In the last few years, China’s corporations have been on a relatively quiet and extremely rapid buying spree, spending more than $106 billion in 2015 to acquire stakes in overseas companies. The actions of Chinese corporations have been relatively uninhibited, but recently, amid growing concerns about national cybersecurity, President Obama’s decision to deny a Chinese investment fund’s acquisition of German firm Aixtron SE in early December has caught much attention. Although Aixtron is a German firm, US regulatory agencies had oversight over the deal since the company’s U.S. unit employs about 100 people in the US and generates about 20% of Aixtron’s total sales.
It is only the third foreign deal to be rejected by the White House in 25 years. But that doesn’t mean all other such prospective deals have been successful. Prospective foreign investments are usually abandoned by the corporations if the Committee on Foreign Investment in the US (CFIUS), which is responsible for vetting all foreign acquisitions of US corporations based on national security concerns, reports that there are unresolvable issues with the deal. Still, in 2016, China’s announced mergers and acquisitions (M&A) deals rivaled US M&A deals for the first time. And there has been even more activity in Europe, which does not have a regulatory agency with the CFIUS’s parallel duties and powers.
What will the pace of China’s foreign investment deals be like from now onwards? It’s difficult to predict the direction China’s acquisition deals will go from here. At home in the US, president-elect Trump has repeatedly taken a strong tone against business deals and trade with China. And Chinese government officials may also be seeking to end the deluge of foreign investment: in an attempt to relieve downward pressure on the yuan, they have placed restrictions on large acquisitions.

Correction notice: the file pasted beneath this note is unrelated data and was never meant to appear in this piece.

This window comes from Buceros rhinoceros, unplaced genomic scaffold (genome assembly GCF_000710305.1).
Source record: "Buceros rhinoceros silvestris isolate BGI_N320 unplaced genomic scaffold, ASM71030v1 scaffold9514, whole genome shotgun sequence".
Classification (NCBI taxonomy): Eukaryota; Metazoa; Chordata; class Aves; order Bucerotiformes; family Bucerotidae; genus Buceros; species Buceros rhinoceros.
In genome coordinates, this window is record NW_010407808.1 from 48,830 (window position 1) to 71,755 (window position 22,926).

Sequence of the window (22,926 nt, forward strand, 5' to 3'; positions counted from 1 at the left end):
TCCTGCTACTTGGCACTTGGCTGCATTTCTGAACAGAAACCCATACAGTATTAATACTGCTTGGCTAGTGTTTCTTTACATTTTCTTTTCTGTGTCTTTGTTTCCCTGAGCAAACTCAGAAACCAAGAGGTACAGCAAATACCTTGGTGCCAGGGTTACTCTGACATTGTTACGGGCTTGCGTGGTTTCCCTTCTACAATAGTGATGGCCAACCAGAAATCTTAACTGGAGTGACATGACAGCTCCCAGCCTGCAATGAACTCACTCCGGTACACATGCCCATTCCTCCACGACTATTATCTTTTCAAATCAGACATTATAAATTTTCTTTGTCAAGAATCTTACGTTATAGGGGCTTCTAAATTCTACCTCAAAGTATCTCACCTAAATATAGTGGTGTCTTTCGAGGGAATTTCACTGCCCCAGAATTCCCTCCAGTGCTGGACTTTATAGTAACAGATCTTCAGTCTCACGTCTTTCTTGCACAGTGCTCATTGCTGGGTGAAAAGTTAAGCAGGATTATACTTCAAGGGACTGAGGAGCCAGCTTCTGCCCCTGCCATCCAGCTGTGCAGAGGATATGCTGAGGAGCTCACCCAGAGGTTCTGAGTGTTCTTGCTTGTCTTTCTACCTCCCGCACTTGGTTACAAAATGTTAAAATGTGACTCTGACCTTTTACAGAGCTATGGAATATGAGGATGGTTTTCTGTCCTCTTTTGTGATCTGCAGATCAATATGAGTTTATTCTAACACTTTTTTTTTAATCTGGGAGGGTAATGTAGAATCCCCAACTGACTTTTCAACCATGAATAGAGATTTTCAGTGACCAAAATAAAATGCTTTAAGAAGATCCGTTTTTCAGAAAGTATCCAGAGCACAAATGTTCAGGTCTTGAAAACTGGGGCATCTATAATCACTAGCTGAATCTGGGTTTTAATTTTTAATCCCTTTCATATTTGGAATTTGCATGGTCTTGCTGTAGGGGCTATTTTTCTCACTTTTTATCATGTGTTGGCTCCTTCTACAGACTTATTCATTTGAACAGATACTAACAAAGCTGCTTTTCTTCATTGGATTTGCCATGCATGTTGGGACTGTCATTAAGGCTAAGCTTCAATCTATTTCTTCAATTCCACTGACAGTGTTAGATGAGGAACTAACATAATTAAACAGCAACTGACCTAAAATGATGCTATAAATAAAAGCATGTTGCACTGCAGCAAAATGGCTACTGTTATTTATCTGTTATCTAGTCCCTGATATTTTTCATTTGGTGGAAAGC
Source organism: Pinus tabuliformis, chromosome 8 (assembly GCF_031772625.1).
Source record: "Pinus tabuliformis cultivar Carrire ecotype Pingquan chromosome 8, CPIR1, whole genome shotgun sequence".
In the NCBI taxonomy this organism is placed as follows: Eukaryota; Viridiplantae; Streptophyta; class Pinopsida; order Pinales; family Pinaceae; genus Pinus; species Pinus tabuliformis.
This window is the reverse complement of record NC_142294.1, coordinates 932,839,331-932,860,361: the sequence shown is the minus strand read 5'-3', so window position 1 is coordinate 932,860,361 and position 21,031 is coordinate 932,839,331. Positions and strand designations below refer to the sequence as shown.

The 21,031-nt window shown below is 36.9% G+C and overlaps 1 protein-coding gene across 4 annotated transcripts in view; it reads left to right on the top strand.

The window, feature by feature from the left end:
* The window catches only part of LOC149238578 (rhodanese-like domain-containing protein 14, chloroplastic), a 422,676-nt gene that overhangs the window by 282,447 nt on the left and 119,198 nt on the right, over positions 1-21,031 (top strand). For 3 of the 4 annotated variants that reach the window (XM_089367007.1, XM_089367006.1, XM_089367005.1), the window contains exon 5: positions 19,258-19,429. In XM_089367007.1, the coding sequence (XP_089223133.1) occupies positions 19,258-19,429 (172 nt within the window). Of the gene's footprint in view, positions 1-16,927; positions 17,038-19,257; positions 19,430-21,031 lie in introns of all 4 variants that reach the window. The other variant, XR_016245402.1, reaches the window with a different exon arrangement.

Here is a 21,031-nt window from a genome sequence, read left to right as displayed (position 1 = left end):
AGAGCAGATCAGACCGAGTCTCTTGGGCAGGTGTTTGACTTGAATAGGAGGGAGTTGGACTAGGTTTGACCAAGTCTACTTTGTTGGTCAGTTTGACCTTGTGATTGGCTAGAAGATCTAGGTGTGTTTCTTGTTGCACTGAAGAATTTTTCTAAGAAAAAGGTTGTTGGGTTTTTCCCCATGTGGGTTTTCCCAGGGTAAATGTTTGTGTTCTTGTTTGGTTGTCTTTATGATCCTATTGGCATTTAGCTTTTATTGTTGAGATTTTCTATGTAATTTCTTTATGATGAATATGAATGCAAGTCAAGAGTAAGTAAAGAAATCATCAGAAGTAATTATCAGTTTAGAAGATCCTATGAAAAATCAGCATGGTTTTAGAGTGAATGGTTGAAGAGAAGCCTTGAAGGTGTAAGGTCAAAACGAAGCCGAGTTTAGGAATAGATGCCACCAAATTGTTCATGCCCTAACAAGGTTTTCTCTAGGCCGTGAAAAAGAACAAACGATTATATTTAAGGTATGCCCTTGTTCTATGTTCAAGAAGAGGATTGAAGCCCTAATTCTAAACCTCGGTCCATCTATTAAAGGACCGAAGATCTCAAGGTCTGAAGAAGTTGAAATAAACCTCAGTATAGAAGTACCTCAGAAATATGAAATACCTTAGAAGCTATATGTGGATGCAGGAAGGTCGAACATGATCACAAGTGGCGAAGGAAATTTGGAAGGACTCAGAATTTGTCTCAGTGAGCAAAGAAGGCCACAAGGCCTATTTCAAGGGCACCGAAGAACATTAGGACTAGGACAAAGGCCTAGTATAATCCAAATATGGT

The following are just a few of the other deals that Chinese corporations have successfully (and not successfully) made.
China National Chemical’s & Syngenta: A still-pending deal announced in February 2016, China National Chemical would be paying it $43 billion for the Swiss pesticides giant.
Dalian Wanda Group & Legendary Entertainment: Billionaire Wang Jianlin’s group agreed to spend $3.5 billion for the Hollywood company behind the movie Jurassic World.
Qingdao Haier & GE’s appliances business: Qingdao made a deal in January 2016 for $6.1 billion.
Tsinghua Unisplendour & Western Digital: In September of 2015, Unisplendour announced it had plans to invest $3.8 billion in the California hard drive maker. But it chose to walk away from the deal rather than undergo a review by the CFIUS.
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